- not yet completed or fully developed; rudimentary.
- just begun; incipient.
- not organized; lacking order: an inchoate mass of ideas on the subject.
Origin of inchoate
Examples from the Web for inchoate
Their inchoate fury lumped together anger at same-sex marriage, at foreigners and at “the system.”America’s Ambassadors of Hate
February 4, 2014
Though blurred, the economic divide was still manifest, although all of them seemed to feel strong, if inchoate, political fervor.Revolt in the Middle East: Is Jordan Next?
Rebecca Davis O'Brien
January 30, 2011
William Morris is so inchoate that you can't even really describe their culture.Hollywood's Coming Culture Clash
March 25, 2009
With obliterating unconcern, she reduced them to the fluidity of the inchoate.The Paliser case
Some of our critics in reviewing the original work have pronounced it 'inchoate.'Researches on Cellulose
C. F. Cross
It is, as you may choose to call it, an inchoate poem or the débris of a poem.Poetry for Poetry's Sake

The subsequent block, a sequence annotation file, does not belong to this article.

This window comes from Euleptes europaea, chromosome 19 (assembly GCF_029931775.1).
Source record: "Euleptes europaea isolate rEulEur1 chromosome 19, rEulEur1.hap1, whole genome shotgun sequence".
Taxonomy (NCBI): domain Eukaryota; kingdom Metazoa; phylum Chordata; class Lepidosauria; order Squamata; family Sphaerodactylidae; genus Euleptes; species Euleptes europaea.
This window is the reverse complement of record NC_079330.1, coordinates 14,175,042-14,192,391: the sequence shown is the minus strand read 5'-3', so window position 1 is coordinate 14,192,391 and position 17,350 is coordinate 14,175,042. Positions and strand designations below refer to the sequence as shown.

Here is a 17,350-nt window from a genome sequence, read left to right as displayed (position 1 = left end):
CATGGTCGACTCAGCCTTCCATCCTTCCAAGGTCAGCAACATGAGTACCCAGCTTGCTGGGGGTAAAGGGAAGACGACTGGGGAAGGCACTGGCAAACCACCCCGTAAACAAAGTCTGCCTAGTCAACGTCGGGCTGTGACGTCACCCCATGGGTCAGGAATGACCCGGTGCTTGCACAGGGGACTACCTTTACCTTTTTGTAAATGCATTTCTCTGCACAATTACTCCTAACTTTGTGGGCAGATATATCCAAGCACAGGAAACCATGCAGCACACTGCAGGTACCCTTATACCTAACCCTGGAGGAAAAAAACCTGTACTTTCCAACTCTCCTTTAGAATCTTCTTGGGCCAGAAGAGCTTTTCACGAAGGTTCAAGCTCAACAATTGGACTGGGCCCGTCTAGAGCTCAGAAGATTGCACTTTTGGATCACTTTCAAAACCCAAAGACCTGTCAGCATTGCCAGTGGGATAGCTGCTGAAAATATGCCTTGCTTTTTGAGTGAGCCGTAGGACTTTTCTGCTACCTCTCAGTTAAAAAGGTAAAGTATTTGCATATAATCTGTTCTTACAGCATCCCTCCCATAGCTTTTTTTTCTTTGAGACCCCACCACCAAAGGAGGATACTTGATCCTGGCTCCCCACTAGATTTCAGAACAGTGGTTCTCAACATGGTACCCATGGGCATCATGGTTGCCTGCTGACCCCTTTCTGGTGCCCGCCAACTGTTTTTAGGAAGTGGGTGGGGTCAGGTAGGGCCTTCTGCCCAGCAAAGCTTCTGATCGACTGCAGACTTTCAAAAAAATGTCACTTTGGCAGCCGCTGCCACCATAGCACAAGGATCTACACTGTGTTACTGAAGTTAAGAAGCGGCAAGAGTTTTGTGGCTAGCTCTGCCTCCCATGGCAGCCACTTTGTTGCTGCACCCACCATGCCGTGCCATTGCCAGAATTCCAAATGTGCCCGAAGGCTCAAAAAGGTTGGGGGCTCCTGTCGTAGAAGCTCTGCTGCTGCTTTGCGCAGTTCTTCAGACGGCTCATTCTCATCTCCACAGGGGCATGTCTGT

A. C. Bradley
The liability to contribute is inchoate only when the sacrifice has been made.
He somewhere, however, calls Gregorian an "inchoate science."Cardinal Newman as a Musician
- just beginning; incipient
- undeveloped; immature; rudimentary
- (of a legal document, promissory note, etc) in an uncompleted state; not yet made specific or valid
- to begin
Word Origin and History for inchoate
1530s, from Latin inchoatus, past participle of inchoare, alteration of incohare "to begin," originally "to hitch up," from in- "on" (see in- (2)) + cohum "strap fastened to the oxen's yoke." Related: Inchoative.